So...you wanna know how to scan line art and create layers in photoshop.
Well...I'll tell you. Take out paper and a pencil...or...well...just click print.
Here we go.
If you have crisp black and white line art (not an inkwash or pencil sketch) scan it in as line art in "tiff" format. The option may vary depending on the scanner you're using. It should be something like "line art" or "black and white." Set your dpi (dots per inch) to 600. It may say ppi which is pixels per inch. Pretty much the same thing. You can scan the image into photoshop and save it to your folder later or you can scan it and send it directly into your folder. Good times. So...place your 10X14 image on the scanner so as to only get the top half of your image. Preview. Adjust your settings for line art and dpi. Scan. Repeat the process for the bottom half. Unless of course your image is horizontal and you scan them as a left half and a right half. Everyone still with me? If you're scanning an inkwash or a pencil sketch...keep everything the same as for line art, but change the mode to grayscale.
Ok...now, you've scanned both halves. If they aren't already open in photoshop you'll have to go to your folder and find them. Make sure you open them with photoshop and not picture viewer. You're going to want to go to IMAGE and ROTATE CANVAS to get them right side up. If you go to the menu bar at the top there should be an option called image. Click on image and scroll down to MODE. Change the mode to grayscale. When it's done change it to RGB or CMYK. Go up to FILE and then click NEW. In the window that pops up change your image size settings to 11 X 15 (or 15 X 11) and set the resolution to 600. Make sure you choose the mode that matches your line art. Either RGB or CMYK. The top right tool of your tool bar is the "MOVE TOOL." It's a black arrow with a weird little plus sign beside it. Click that guy. Move him over the top half of your image and drag it onto your new document. Repeat the process for your second half. Now you can use the move tool to line them up. If they're not already open...you're going to need to go to window and open your HISTORY, LAYERS, and CHANNELS. Layers and channels are docked together so you'll have to click on one of the tabs and drag it off onto the desktop to separate them. In your LAYERS pallet there should be a little white box next to the handy word OPACITY. Pick one of your layers and change the opacity to 50-ish percent. Now you can see through the image and can more easily line them up. If they're a little cockeyed you're going to have to go to EDIT and FREE TRANSFORM. You can rotate the image a bit until it lines up. When they are lined up you can set the opacity back to 100%. Go to your eraser tool in the tool bar and click on it. It's ok...he's your friend. At the top menu there should be the word brush and a number beside it. Click on the drop down arrow by the number. Now move your MASTER DIAMETER slider to 1000 or 1500-ish. Set your hardness to 0, your opacity to 30 and click on the airbrush tool. The two halves should overlap. Line the middle of your eraser with the line where your art overlaps. It may take a little moving to find it. Move your eraser along the line a few times until you've gotten rid of any areas that don't jive.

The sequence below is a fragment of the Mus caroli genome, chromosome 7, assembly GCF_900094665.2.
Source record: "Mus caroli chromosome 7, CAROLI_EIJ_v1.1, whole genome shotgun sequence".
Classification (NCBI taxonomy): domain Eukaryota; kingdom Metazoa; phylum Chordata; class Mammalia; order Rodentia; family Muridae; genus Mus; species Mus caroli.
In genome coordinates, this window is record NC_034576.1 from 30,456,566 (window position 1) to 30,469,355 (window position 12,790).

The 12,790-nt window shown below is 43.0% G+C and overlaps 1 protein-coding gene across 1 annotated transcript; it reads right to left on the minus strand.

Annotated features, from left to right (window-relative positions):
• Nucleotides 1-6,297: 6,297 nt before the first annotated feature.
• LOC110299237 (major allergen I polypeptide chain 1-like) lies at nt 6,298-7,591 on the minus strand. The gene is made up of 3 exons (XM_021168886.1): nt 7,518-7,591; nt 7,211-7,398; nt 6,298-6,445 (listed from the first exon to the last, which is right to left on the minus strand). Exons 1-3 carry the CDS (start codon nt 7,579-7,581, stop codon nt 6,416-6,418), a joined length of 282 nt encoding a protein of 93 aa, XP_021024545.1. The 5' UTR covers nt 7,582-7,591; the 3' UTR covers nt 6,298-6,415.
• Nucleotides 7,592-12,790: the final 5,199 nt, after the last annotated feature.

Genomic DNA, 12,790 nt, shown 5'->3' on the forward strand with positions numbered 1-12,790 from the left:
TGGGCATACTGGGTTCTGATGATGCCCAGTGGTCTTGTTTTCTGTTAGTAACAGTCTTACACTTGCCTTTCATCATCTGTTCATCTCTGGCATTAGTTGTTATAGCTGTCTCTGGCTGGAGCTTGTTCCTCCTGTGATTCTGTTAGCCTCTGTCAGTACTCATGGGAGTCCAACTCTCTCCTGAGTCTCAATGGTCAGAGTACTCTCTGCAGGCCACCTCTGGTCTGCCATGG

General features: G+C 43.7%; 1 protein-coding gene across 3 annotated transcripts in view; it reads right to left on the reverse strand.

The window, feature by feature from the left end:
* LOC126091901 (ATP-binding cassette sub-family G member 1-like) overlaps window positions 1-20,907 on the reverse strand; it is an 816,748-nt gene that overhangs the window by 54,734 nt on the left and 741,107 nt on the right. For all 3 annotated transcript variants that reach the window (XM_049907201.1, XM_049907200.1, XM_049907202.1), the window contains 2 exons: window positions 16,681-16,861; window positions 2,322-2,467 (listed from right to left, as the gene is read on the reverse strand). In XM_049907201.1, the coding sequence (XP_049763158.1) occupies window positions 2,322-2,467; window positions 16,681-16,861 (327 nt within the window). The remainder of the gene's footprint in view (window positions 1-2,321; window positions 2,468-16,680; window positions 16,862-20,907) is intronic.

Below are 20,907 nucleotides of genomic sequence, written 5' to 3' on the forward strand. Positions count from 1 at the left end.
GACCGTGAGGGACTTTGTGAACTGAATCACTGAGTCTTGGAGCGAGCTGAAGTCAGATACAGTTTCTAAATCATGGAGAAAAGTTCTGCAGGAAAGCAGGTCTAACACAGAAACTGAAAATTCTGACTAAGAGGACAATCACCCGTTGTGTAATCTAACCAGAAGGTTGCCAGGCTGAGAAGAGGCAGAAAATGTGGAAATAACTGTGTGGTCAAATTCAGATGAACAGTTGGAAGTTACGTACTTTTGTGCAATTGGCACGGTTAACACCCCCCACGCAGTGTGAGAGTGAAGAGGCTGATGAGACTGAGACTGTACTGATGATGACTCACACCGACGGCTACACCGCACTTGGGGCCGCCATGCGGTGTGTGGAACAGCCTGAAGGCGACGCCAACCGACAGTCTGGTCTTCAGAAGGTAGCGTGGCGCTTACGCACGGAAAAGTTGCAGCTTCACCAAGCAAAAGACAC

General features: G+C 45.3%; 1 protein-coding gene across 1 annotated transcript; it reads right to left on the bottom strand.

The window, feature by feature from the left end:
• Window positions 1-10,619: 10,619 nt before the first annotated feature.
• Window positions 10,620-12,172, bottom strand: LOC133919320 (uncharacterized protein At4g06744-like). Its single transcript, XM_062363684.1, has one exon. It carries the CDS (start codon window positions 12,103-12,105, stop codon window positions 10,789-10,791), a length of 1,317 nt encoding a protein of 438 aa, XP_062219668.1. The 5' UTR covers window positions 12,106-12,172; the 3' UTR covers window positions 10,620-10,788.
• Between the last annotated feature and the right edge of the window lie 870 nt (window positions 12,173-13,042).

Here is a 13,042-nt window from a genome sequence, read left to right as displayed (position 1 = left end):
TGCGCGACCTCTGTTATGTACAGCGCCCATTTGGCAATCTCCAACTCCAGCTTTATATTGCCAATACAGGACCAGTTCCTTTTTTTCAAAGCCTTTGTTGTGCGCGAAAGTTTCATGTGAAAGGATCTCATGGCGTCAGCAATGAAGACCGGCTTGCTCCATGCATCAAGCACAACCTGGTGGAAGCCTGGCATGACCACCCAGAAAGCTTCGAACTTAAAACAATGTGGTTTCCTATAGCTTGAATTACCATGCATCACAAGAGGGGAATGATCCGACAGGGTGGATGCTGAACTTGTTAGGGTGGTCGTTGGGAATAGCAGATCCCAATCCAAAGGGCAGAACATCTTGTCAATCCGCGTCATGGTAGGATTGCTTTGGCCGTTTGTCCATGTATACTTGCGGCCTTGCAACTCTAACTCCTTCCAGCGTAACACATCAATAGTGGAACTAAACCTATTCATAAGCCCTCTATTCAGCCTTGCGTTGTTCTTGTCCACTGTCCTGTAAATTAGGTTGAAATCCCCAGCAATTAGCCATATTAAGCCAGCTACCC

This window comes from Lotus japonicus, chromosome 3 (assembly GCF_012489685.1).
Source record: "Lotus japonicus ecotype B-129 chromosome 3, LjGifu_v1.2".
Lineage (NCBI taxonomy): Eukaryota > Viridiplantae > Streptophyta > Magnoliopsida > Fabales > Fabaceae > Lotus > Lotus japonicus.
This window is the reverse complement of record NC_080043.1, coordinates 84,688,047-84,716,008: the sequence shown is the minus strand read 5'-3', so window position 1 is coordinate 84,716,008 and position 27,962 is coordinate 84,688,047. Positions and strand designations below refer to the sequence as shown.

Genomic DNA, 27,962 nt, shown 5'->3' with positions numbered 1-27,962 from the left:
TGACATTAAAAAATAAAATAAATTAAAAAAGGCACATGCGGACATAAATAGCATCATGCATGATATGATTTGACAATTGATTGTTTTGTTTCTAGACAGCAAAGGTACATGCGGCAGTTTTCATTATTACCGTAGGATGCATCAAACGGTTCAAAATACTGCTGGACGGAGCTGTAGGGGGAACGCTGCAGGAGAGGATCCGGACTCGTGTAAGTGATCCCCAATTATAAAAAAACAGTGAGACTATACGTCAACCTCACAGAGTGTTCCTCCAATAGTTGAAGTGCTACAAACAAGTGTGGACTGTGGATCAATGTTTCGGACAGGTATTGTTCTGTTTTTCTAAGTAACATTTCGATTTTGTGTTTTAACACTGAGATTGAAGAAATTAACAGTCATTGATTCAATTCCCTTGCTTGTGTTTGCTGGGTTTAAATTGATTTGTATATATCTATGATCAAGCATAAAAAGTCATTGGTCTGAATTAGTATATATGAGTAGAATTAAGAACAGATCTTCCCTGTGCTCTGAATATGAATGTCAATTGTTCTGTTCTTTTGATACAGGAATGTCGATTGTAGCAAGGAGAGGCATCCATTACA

Next...Sheesh, this looks like a lot...but it's not.
Next, make sure your image halves are lined up and in the middle of the new document. Go to LAYER and FLATTEN IMAGE. Next, we make a line art and color layer. (if you remember the process I showed you on Friday...cool. If not...forget it...I have an easier way). Your layer should say background. Click and drag it down to the new layer icon in the layers pallet and it will make "background copy." Click in your background layer. Go to EDIT and FILL it with white. Go back to the background copy and call it line art...or drawing. Go to SELECT, COLOR SELECTION, and using your eyedropper tool click anywhere in the white. Now you can just press delete and you've got a line art layer. Go back to the background and click on it. Click on your new layer icon and you get layer 1 in between line art and background. Change the name to color and do all the painting or coloring in this layer.
Now...don't do anything else in the line art layer. We'll get to that later. For now...just do some painting or coloring in the color layer. Play with brush sizes, textures, and opacities. Try different tools for selecting areas and see what they'll do. Try the magic wand and polygonal lasso tools.
If you have any questions email or call me and I'll be glad to walk you through it again. If this seems like a lot and you want to wait until Friday in class that's fine...but start working on your out of class project instead. You should be working on something.
posted by ShanicusMaxi